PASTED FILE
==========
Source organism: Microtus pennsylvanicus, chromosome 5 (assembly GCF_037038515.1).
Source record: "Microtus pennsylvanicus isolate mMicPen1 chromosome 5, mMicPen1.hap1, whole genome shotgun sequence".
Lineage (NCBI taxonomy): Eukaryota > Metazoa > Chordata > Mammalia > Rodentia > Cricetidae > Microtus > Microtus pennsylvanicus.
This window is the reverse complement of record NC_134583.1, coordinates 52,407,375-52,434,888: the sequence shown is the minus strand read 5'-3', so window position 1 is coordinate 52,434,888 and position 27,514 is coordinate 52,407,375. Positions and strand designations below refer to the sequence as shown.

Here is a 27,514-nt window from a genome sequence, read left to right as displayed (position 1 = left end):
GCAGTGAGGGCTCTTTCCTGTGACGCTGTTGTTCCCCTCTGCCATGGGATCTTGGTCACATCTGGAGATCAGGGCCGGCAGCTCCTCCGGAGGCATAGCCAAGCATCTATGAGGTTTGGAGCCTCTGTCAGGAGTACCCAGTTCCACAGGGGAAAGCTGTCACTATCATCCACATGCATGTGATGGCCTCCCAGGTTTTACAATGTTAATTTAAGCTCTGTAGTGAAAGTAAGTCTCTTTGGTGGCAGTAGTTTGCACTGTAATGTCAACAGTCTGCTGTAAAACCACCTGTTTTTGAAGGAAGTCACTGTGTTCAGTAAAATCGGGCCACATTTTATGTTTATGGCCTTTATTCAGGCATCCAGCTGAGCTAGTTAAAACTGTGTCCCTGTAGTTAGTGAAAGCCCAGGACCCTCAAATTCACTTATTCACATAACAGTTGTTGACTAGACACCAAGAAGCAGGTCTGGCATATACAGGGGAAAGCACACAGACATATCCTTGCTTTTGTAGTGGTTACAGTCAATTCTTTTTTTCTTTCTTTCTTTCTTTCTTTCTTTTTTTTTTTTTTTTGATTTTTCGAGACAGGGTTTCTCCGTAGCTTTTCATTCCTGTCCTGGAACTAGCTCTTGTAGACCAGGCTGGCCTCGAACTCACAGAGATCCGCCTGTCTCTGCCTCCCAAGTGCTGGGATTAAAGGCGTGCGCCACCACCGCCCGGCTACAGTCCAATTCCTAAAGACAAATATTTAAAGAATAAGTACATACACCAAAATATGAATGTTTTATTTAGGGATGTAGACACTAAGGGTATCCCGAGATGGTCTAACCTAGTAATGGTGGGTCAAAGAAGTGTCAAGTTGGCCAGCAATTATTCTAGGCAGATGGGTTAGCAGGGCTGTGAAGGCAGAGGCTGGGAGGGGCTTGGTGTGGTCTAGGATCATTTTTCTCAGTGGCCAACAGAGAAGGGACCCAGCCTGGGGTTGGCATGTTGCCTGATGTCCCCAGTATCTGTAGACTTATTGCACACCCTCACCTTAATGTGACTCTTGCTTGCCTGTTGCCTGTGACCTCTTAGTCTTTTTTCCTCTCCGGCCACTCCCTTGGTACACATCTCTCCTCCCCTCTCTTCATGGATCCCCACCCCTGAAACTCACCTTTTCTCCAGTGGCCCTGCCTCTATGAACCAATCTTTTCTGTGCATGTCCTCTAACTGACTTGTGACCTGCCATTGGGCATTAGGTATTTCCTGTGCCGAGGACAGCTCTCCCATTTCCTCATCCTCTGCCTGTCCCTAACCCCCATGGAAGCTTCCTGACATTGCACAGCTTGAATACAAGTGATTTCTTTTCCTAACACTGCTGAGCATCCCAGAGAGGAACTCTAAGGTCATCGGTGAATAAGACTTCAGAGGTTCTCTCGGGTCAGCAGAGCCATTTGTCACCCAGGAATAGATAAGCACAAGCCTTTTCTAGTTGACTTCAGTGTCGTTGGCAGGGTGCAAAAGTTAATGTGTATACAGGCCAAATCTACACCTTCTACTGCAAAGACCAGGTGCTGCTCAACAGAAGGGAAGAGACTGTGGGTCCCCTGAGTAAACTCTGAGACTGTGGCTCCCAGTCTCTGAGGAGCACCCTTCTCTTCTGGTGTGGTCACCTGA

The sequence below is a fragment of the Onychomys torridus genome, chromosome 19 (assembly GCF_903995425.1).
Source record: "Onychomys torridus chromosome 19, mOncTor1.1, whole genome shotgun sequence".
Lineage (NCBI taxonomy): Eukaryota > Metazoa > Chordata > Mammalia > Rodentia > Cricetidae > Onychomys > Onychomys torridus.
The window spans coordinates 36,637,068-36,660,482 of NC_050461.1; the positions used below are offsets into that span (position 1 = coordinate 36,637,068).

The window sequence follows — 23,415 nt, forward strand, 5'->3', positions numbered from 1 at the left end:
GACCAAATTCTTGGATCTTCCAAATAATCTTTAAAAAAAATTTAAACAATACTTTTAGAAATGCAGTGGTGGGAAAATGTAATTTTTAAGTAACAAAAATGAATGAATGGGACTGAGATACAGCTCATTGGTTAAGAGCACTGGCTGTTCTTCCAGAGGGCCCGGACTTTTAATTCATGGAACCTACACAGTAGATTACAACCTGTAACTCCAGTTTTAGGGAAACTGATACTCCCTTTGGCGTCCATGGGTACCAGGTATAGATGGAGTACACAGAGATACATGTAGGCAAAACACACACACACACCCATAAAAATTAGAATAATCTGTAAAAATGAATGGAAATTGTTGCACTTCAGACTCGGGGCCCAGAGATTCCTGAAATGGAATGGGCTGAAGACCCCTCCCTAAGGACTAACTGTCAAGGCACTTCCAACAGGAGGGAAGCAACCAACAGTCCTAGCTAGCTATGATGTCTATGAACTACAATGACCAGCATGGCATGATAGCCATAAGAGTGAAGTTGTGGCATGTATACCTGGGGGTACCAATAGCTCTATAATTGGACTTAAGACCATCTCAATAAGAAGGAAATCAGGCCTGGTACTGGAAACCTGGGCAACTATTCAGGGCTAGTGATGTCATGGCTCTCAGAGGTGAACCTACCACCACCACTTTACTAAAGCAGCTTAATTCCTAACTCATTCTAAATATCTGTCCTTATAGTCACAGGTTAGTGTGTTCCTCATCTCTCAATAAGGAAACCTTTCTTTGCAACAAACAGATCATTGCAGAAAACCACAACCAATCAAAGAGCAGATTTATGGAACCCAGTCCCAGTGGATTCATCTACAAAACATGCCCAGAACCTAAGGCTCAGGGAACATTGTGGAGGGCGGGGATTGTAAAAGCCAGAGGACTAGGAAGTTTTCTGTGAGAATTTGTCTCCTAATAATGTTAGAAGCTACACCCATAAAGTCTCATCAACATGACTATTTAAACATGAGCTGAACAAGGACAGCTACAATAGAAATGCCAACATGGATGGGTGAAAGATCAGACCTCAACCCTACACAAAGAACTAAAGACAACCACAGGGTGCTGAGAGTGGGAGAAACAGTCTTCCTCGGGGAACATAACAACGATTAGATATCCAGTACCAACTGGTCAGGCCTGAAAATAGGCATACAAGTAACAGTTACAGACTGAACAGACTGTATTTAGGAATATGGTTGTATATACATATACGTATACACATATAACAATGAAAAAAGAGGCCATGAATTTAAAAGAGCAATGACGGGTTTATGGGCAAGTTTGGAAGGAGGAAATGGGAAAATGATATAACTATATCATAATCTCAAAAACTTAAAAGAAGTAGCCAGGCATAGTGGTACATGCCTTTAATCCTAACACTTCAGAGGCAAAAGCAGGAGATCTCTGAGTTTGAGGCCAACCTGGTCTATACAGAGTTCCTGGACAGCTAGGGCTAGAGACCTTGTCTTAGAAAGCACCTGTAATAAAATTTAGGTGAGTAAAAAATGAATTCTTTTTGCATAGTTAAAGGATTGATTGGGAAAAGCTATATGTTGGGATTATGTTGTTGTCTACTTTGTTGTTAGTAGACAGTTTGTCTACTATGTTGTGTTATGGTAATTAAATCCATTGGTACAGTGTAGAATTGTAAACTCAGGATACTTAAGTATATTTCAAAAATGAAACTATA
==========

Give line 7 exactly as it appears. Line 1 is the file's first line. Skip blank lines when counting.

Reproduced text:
The sequence below is a fragment of the Onychomys torridus genome, chromosome 19 (assembly GCF_903995425.1).